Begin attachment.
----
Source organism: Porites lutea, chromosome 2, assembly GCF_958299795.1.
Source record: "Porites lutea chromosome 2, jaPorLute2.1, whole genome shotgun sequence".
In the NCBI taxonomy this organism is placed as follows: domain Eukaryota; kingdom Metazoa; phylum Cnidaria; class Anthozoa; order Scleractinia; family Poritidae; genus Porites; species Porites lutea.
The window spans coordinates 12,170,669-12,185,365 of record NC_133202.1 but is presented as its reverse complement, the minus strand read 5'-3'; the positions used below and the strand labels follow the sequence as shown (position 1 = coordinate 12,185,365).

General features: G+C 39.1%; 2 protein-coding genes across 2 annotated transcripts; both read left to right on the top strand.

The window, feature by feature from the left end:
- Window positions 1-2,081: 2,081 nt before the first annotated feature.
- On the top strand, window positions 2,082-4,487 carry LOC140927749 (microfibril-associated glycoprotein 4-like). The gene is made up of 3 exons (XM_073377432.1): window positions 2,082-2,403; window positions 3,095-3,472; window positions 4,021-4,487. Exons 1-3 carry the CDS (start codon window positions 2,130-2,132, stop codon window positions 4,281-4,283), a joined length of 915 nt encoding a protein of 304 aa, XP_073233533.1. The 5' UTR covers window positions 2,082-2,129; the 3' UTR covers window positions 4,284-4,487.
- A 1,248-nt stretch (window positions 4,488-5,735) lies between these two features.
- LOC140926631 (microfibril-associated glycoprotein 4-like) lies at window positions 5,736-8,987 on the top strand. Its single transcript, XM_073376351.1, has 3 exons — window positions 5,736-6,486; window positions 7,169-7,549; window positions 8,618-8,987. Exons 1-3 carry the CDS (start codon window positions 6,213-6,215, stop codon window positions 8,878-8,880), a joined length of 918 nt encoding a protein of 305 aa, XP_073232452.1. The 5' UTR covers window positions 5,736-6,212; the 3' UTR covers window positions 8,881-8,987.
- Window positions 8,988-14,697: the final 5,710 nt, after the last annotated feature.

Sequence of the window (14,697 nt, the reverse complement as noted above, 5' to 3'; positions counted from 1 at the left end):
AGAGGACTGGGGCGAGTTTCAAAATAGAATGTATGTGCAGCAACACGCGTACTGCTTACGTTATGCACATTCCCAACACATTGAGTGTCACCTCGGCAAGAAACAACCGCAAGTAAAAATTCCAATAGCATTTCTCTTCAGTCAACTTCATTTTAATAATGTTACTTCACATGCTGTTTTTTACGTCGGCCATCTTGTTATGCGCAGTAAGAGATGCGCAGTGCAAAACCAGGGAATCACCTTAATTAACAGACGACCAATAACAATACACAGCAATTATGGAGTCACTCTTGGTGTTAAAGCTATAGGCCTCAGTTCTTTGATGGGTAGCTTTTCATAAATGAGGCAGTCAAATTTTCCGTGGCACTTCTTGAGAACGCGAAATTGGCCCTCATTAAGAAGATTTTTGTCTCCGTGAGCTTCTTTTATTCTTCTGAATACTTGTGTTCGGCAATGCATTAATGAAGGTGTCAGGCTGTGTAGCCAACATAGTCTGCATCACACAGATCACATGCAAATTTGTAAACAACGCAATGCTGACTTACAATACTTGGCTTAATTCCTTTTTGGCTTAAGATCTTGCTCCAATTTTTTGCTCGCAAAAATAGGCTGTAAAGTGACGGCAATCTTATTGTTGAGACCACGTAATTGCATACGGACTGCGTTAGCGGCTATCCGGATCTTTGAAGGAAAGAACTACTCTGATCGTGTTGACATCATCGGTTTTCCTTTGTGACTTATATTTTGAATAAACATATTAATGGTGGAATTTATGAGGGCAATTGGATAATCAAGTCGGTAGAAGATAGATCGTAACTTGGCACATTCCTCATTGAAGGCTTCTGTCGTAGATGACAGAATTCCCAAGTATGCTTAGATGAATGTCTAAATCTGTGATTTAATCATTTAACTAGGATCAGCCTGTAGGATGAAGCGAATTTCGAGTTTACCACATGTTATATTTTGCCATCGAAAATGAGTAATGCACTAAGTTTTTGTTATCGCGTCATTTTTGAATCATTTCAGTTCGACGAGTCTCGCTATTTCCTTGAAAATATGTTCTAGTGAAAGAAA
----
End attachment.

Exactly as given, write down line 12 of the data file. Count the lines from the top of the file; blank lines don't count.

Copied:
Sequence of the window (14,697 nt, the reverse complement as noted above, 5' to 3'; positions counted from 1 at the left end):